Guest Blog

Medical Waste Treatment Lessons from the COVID-19 Outbreak in Wuhan

Mr Gong Wei explores the lessons we can learn about the need for adequate medical waste disposal capacity from the experiences of Wuhan and New York City.

How much medical waste was generated during the pandemic outbreak? How did the local government handle it?

It’s a very difficult question. Some reference data collected from both Wuhan medical waste emergency treatment plant and official sources such as Wuhan Environment Department is listed below:

  • Before the pandemic outbreak, the daily medical waste disposal capacity in Wuhan was 50 tons but the average output was around 45 tons. This is the capacity of an incineration plant which normally operated 24/7. There wasn’t neither enough reserved disposal capacity nor enough storage capacity for medical waste management.
     
  • After January 20, Wuhan government and China Ministry of Environment found out that the local existing facility could not meet the needs of the rapidly growing medical waste treatment. They asked for the solutions from the experts, such as waste management companies as well as waste disposal equipment manufacturers like Gient. In the following days, dozens of emergency equipment was delivered to Wuhan responding to the call of the local government and the Ministry of Environment. In the meantime, each district was required to quickly build at least one temporary storage facility with over 50 tons capacity. Moreover, one 30 tons/day capacity emergency treatment plant was in the designing process.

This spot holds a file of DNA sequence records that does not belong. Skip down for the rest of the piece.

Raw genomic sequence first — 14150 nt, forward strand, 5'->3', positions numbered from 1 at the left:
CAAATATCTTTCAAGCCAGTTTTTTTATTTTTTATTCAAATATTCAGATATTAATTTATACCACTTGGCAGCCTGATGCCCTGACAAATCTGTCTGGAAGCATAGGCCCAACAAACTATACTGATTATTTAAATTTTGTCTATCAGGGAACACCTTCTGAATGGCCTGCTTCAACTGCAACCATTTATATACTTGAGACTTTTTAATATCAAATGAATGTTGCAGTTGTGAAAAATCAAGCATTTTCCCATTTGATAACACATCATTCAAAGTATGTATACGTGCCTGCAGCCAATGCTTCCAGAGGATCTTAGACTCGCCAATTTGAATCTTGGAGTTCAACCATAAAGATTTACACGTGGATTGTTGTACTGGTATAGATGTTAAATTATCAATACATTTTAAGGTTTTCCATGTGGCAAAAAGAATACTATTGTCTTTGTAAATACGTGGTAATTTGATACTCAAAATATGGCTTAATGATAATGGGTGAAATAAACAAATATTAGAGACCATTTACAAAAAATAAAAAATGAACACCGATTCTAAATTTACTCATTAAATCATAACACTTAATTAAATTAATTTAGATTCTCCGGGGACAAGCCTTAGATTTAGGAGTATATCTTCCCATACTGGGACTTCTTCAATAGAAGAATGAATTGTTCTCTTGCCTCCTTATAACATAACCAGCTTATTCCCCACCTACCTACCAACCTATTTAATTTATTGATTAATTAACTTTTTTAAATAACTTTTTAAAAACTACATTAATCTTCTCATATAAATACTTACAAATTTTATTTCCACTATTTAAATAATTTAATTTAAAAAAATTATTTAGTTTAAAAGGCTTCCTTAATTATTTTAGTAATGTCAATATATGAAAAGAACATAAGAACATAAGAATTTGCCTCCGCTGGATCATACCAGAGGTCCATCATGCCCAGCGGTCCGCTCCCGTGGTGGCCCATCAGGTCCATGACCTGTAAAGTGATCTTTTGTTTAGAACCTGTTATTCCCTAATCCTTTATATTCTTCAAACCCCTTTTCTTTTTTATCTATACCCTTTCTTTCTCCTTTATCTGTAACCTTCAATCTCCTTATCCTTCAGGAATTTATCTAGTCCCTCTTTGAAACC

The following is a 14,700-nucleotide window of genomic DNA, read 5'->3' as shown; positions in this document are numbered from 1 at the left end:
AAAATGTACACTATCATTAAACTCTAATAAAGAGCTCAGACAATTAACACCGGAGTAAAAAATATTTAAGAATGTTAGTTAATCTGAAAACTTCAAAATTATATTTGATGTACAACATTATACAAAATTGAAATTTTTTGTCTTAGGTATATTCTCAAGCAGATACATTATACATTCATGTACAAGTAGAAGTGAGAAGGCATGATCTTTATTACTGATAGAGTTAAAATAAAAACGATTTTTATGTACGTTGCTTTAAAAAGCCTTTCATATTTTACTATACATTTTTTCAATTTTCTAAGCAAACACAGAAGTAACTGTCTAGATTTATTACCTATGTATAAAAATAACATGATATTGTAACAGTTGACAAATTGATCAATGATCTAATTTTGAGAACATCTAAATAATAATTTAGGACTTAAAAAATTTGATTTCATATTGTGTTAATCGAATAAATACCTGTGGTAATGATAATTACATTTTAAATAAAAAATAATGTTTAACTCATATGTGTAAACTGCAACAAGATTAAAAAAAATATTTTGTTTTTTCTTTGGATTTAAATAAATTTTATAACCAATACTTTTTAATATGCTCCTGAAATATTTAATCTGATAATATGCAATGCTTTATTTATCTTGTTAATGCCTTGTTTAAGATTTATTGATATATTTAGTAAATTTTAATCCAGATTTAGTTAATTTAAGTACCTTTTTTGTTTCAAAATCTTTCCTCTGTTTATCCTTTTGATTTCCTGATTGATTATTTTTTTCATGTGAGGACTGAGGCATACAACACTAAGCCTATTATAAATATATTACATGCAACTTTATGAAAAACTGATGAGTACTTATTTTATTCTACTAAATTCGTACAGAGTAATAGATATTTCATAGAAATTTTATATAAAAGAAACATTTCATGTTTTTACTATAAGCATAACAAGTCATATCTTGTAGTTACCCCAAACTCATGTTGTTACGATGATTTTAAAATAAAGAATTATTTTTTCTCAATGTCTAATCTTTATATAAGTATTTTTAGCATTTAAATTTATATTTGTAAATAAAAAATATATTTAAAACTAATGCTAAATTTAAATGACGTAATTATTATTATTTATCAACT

• The output of medical waste increased to 110-150 tons per day in mid-Feb when Gient team arrived in Wuhan to build the emergency treatment plant with 30 tons capacity per day. The plant was completed and put into operation by Feb 22.
     
  • The output of medical waste kept increasing and the maximum was up to 247 tons per day on March 1, but it has progressively decreased since mid-March and back to normal in early May.